Doncaster Rovers: ‘Someone egged my house last year - hopefully they’ll come back to clean it up now’

Andy Butler celebrates promotion with fans
Andy Butler celebrates promotion with fans
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When it comes to the highs and lows of Doncaster Rovers over the last two seasons, few individuals have felt the impact quite as keenly as Andy Butler.

Doncaster born and bred, the proud club captain lives in the borough, putting him at the front line for the reactions of supporters.

It is safe to say that relegation last season did not go down too well with Rovers fans – as Butler knew all too well.

“I think my house got egged,” he told the Free Press. “Someone tried to egg my window and it hit the bottom part of the wall after the last game of the season.

“Hopefully they’ll come around and clean it off this year.

“Last year it was a case that I didn’t want to show my face around town.

“This year it’s brilliant.

“People are coming up now and they’re so happy with how we’re playing and the results we’re getting.

“Even though it’s League Two, it inspires people and that is what you want to do.”

Promotion is secured following last weekend’s win over Mansfield Town which sparked jubilant scenes at the Keepmoat.

Attention now turns to winning the League Two title and a chance for the current crop of players to write their names in the history books of the club.

For Butler, the opportunity is too good to miss out on.

He said: “It’s brilliant.

“I never thought I would play for Doncaster. I thought my time had come and gone.

“I’ve loved every minute here. It’s ten minutes from my house into training, which makes it so much easier.

“It means a lot to be in this position.

“You’ve written your name in a bit of history for Doncaster Rovers and that is what every single player in there has done.”

A year is a long time in football – as Rovers have proved over the last 12 months.

A relegation no one saw coming and one most would say should never have happened.

Since the final day of last season, when Rovers watched Burton Albion celebrate promotion to the Championship as they face up to the reality of relegation, the focus was firmly on getting back to League One immediately.

“The gaffer said at the end of the Burton game when they were celebrating, take that as an example of what you need to do,” Butler said.

“You need to be there and win these games and have that feeling.

“There is nothing worse than someone celebrating in front of you as you’ve been relegated. We had to take that on board.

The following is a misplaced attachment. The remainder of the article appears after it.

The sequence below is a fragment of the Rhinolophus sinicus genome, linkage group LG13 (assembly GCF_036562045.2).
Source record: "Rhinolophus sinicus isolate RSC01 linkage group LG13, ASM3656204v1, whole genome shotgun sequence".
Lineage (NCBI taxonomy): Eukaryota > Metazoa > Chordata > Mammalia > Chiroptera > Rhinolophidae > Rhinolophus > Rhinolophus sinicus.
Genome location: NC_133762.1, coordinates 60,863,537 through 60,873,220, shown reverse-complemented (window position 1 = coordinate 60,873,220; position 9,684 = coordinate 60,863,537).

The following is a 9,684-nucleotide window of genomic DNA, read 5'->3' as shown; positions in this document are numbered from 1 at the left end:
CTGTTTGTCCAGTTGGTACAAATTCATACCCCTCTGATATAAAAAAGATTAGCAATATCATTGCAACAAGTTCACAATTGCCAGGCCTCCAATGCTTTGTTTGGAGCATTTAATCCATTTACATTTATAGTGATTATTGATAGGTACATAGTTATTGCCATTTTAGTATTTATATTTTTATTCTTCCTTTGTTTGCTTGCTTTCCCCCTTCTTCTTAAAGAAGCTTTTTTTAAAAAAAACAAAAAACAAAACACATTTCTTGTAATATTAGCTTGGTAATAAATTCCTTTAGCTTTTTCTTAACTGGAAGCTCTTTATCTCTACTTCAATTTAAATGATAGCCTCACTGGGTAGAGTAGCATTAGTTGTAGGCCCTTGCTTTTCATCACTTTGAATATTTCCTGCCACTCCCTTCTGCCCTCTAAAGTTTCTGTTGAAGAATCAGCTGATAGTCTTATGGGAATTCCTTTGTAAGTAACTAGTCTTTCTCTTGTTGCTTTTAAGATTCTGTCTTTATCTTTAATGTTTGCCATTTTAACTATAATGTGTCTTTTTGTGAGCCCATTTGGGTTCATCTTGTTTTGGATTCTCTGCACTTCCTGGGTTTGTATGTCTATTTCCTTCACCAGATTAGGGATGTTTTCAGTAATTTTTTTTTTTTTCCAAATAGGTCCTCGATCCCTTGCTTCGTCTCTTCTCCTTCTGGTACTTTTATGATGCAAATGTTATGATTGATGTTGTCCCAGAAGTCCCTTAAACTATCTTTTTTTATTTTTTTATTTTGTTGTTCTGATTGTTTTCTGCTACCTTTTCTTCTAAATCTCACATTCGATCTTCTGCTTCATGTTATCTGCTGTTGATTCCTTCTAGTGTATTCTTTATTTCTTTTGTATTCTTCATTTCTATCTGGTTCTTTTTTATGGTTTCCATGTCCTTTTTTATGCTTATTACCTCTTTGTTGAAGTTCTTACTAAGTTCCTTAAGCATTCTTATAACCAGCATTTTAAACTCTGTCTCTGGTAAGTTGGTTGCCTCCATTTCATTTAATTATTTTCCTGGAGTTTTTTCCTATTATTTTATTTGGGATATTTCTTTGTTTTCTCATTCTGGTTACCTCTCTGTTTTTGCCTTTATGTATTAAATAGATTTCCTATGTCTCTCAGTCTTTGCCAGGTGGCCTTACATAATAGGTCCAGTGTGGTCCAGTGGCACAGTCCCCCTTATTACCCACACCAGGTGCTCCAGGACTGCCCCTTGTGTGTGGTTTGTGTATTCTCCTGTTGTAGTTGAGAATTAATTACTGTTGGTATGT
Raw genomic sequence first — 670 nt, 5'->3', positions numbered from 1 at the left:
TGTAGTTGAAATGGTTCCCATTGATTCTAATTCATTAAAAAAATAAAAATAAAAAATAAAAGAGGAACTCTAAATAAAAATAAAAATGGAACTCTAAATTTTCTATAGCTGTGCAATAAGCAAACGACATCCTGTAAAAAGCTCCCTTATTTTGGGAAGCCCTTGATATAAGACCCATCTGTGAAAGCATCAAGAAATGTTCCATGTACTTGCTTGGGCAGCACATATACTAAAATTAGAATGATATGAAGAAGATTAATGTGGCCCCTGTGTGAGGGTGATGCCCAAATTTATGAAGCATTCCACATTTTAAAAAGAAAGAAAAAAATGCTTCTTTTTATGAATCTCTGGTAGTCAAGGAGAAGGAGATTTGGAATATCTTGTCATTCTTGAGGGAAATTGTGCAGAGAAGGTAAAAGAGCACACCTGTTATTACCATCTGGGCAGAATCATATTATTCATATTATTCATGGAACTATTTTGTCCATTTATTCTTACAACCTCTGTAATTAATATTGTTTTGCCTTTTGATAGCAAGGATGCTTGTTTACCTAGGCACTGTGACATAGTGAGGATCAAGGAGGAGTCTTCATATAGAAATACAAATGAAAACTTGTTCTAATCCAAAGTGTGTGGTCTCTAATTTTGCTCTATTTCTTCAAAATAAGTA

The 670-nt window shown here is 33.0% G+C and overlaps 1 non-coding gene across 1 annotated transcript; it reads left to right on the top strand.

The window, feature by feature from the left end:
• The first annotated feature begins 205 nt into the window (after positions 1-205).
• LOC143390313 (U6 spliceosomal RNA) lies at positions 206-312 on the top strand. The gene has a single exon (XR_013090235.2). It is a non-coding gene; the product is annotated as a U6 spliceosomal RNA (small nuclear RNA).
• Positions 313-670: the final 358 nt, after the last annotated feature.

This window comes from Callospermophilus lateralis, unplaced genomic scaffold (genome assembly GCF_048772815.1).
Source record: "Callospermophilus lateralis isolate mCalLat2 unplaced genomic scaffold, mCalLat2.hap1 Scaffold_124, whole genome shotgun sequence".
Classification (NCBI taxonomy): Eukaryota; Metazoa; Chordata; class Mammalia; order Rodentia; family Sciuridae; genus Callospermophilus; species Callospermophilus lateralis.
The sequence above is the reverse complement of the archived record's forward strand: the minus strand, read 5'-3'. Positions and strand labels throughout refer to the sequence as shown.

“Straight after that we signed Tommy Rowe.

“That showed the intention what the club, the board, the gaffer had to do, I think it inspires you when you see signings like that.

“Tommy has been brilliant this year, he’s got some important goals.

“We worked hard all pre-season. Ben Rome put on a brilliant pre-season for us.

“We had a few injuries but it just shows the strength and depth of the squad we’ve got that we’ve got players now coming back who are just as good as what we’ve got and continuing what the gaffer has set out.

“We’ve had winners in the dressing room all season.

“The recruitment was brilliant. John Marquis, Mathieu Baudry, Matty Blair, Niall Mason – it was superb what the club managed to do.

“That comes from the gaffer’s recruitment and what he’s brought to the club.

“I read in an interview where he said the club was stale and it probably was. It probably needed changing.

“This knock*back has helped us kick on again, all the way down to Academy level where we’re coming together as a full team.”

A good weekend for Butler was capped off as he was named PFA Player in the Community at the EFL Awards in London on Sunday night.

The 33-year-old was recognised for his coaching with the younger age groups at the club as well as tireless community work he undertakes.

And he says he is proud to represent Rovers within Doncaster.

“It’s a real family club,” he said.

“In the community, the work Club Doncaster does, the Foundation, the work Rovers do, it makes it easy for us to go out there and express what they want to show.

“I think footballers have a massive role in the community and just by being there, seeing the kids’ faces, it makes it worthwhile.

“I enjoy coaching, going to see kids at schools.

“My little girl has done a few player appearances as well when I take her from nursery,

“I think if you ask most players, they all enjoy player visits.

“It’s only an hour of your week at a time to go and do a player visit but you see what it means.”

Given his standing in the community and Rovers’ standing in League Two, Butler can rest in the knowledge he will not be getting a visit from the phantom egg flinger this summer.”